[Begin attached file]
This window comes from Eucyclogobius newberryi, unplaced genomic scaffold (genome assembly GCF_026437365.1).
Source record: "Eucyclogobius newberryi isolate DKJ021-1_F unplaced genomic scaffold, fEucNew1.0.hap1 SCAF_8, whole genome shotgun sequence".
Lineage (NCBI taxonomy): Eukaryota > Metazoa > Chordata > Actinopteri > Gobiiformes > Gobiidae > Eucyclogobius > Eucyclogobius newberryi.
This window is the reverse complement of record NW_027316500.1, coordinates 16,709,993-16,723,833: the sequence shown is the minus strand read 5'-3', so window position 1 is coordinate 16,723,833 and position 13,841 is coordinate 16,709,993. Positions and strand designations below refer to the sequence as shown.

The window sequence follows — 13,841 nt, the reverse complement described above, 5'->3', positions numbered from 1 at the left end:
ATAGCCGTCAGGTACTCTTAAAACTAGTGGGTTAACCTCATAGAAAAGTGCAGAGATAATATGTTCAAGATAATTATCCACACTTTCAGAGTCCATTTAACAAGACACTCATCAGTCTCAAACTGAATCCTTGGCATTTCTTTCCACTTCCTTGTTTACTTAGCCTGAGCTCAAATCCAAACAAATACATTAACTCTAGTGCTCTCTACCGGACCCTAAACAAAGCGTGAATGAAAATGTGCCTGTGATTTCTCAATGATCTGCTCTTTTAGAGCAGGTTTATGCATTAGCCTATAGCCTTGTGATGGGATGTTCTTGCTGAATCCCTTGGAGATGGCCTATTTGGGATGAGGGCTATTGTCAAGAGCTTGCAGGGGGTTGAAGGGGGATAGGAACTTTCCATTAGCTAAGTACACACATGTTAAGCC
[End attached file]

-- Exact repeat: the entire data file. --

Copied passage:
This window comes from Eucyclogobius newberryi, unplaced genomic scaffold (genome assembly GCF_026437365.1).
Source record: "Eucyclogobius newberryi isolate DKJ021-1_F unplaced genomic scaffold, fEucNew1.0.hap1 SCAF_8, whole genome shotgun sequence".
Lineage (NCBI taxonomy): Eukaryota > Metazoa > Chordata > Actinopteri > Gobiiformes > Gobiidae > Eucyclogobius > Eucyclogobius newberryi.
This window is the reverse complement of record NW_027316500.1, coordinates 16,709,993-16,723,833: the sequence shown is the minus strand read 5'-3', so window position 1 is coordinate 16,723,833 and position 13,841 is coordinate 16,709,993. Positions and strand designations below refer to the sequence as shown.

The window sequence follows — 13,841 nt, the reverse complement described above, 5'->3', positions numbered from 1 at the left end:
ATAGCCGTCAGGTACTCTTAAAACTAGTGGGTTAACCTCATAGAAAAGTGCAGAGATAATATGTTCAAGATAATTATCCACACTTTCAGAGTCCATTTAACAAGACACTCATCAGTCTCAAACTGAATCCTTGGCATTTCTTTCCACTTCCTTGTTTACTTAGCCTGAGCTCAAATCCAAACAAATACATTAACTCTAGTGCTCTCTACCGGACCCTAAACAAAGCGTGAATGAAAATGTGCCTGTGATTTCTCAATGATCTGCTCTTTTAGAGCAGGTTTATGCATTAGCCTATAGCCTTGTGATGGGATGTTCTTGCTGAATCCCTTGGAGATGGCCTATTTGGGATGAGGGCTATTGTCAAGAGCTTGCAGGGGGTTGAAGGGGGATAGGAACTTTCCATTAGCTAAGTACACACATGTTAAGCC